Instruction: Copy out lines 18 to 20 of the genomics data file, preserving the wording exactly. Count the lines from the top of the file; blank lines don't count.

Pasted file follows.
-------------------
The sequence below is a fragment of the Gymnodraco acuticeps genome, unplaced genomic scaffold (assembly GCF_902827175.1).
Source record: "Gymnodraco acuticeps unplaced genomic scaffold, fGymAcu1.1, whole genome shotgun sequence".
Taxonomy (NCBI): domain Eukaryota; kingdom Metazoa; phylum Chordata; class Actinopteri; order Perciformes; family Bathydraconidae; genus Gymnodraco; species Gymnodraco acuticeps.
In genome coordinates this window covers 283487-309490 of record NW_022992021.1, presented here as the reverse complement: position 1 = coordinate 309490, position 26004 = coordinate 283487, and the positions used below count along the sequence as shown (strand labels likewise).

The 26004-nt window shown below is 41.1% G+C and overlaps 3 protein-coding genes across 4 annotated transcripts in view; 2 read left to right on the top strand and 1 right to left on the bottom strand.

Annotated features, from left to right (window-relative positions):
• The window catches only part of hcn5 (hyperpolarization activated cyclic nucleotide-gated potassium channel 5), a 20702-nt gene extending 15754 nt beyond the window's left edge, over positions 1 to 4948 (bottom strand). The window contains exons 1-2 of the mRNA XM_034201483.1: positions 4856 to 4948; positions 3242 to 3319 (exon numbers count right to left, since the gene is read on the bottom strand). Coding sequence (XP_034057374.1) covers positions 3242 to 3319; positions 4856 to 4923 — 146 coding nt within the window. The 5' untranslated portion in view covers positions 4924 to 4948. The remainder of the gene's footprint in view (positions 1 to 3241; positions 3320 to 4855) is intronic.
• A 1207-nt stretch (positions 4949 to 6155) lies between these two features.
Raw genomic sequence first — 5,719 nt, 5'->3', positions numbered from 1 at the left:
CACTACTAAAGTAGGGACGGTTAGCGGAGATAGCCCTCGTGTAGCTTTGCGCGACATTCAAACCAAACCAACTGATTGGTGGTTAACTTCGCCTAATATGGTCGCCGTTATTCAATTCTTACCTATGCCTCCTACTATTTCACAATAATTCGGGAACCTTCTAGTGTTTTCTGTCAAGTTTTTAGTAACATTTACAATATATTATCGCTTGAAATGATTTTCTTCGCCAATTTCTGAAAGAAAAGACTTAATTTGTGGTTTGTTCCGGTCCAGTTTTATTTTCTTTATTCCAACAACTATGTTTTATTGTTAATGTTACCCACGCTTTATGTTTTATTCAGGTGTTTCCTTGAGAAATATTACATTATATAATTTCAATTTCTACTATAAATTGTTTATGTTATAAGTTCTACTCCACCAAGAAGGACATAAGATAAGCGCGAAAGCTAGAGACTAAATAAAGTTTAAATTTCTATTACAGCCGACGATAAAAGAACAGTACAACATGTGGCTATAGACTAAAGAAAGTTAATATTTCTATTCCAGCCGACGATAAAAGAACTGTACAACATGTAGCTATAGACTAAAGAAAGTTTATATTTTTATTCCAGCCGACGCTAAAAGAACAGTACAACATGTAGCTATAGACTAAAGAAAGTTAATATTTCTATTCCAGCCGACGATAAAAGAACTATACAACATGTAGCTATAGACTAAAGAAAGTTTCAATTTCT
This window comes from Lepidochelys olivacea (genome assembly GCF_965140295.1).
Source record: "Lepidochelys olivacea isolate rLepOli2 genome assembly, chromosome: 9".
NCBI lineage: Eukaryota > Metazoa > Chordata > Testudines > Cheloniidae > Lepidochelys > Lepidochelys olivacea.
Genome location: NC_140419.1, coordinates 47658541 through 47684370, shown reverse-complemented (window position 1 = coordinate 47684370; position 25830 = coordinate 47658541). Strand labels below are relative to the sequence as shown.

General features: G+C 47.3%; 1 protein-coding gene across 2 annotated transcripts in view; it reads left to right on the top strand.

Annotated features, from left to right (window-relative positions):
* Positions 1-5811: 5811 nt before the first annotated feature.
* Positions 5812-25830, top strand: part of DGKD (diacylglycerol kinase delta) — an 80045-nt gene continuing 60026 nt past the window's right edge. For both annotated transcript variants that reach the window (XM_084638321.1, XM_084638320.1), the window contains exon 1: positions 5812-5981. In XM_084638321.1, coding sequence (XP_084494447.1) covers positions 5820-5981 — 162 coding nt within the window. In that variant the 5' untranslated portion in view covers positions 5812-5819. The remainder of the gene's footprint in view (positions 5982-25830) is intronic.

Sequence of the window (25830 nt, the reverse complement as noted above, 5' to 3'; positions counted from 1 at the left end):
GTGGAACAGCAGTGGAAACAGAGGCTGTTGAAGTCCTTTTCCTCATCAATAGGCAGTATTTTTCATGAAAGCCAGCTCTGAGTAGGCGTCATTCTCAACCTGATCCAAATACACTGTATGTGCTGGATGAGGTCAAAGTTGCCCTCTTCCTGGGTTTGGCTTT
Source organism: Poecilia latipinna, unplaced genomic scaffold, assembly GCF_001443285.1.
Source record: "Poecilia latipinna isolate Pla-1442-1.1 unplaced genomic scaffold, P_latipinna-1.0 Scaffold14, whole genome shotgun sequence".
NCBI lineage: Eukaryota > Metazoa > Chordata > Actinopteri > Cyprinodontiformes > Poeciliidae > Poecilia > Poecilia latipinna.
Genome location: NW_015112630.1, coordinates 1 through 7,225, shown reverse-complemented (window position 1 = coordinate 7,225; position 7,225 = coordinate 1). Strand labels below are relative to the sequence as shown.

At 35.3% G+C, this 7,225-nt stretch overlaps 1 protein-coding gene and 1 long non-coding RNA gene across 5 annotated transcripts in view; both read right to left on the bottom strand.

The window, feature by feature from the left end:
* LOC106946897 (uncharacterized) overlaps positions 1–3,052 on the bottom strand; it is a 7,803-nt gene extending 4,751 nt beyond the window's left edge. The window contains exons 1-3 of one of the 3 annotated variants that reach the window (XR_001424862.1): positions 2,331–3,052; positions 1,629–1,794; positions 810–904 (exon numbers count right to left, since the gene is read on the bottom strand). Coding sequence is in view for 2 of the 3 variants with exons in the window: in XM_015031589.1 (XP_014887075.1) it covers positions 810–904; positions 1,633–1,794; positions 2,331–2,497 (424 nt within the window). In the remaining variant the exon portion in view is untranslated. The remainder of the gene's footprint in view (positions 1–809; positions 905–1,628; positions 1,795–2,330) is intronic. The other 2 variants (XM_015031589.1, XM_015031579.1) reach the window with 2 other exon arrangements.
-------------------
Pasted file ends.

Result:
* Positions 5812-25830, top strand: part of DGKD (diacylglycerol kinase delta) — an 80045-nt gene continuing 60026 nt past the window's right edge. For both annotated transcript variants that reach the window (XM_084638321.1, XM_084638320.1), the window contains exon 1: positions 5812-5981. In XM_084638321.1, coding sequence (XP_084494447.1) covers positions 5820-5981 — 162 coding nt within the window. In that variant the 5' untranslated portion in view covers positions 5812-5819. The remainder of the gene's footprint in view (positions 5982-25830) is intronic.

Sequence of the window (25830 nt, the reverse complement as noted above, 5' to 3'; positions counted from 1 at the left end):
GTGGAACAGCAGTGGAAACAGAGGCTGTTGAAGTCCTTTTCCTCATCAATAGGCAGTATTTTTCATGAAAGCCAGCTCTGAGTAGGCGTCATTCTCAACCTGATCCAAATACACTGTATGTGCTGGATGAGGTCAAAGTTGCCCTCTTCCTGGGTTTGGCTTT